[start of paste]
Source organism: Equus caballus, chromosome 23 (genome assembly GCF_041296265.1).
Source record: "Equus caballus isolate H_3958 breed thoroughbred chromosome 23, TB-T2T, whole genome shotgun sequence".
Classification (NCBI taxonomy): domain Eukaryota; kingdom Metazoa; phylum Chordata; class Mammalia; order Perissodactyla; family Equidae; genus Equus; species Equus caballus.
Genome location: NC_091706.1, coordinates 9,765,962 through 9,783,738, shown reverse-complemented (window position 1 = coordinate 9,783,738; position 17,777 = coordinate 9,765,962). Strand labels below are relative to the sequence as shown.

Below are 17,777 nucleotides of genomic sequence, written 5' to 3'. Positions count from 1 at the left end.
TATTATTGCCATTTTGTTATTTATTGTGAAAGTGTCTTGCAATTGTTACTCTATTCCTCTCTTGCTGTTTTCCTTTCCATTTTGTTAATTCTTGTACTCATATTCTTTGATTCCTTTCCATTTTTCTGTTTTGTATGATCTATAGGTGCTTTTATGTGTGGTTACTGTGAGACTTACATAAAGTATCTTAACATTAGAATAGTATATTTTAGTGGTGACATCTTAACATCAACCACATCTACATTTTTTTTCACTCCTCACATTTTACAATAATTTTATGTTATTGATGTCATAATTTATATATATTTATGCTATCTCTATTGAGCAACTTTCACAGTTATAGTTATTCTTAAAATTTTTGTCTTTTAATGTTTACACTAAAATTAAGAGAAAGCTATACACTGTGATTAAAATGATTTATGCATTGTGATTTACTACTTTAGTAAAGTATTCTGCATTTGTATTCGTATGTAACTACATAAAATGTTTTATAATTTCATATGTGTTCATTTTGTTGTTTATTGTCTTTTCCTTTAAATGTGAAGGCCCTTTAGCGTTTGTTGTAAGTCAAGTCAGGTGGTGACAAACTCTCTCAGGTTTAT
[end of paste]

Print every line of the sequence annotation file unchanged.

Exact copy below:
Source organism: Equus caballus, chromosome 23 (genome assembly GCF_041296265.1).
Source record: "Equus caballus isolate H_3958 breed thoroughbred chromosome 23, TB-T2T, whole genome shotgun sequence".
Classification (NCBI taxonomy): domain Eukaryota; kingdom Metazoa; phylum Chordata; class Mammalia; order Perissodactyla; family Equidae; genus Equus; species Equus caballus.
Genome location: NC_091706.1, coordinates 9,765,962 through 9,783,738, shown reverse-complemented (window position 1 = coordinate 9,783,738; position 17,777 = coordinate 9,765,962). Strand labels below are relative to the sequence as shown.

Below are 17,777 nucleotides of genomic sequence, written 5' to 3'. Positions count from 1 at the left end.
TATTATTGCCATTTTGTTATTTATTGTGAAAGTGTCTTGCAATTGTTACTCTATTCCTCTCTTGCTGTTTTCCTTTCCATTTTGTTAATTCTTGTACTCATATTCTTTGATTCCTTTCCATTTTTCTGTTTTGTATGATCTATAGGTGCTTTTATGTGTGGTTACTGTGAGACTTACATAAAGTATCTTAACATTAGAATAGTATATTTTAGTGGTGACATCTTAACATCAACCACATCTACATTTTTTTTCACTCCTCACATTTTACAATAATTTTATGTTATTGATGTCATAATTTATATATATTTATGCTATCTCTATTGAGCAACTTTCACAGTTATAGTTATTCTTAAAATTTTTGTCTTTTAATGTTTACACTAAAATTAAGAGAAAGCTATACACTGTGATTAAAATGATTTATGCATTGTGATTTACTACTTTAGTAAAGTATTCTGCATTTGTATTCGTATGTAACTACATAAAATGTTTTATAATTTCATATGTGTTCATTTTGTTGTTTATTGTCTTTTCCTTTAAATGTGAAGGCCCTTTAGCGTTTGTTGTAAGTCAAGTCAGGTGGTGACAAACTCTCTCAGGTTTAT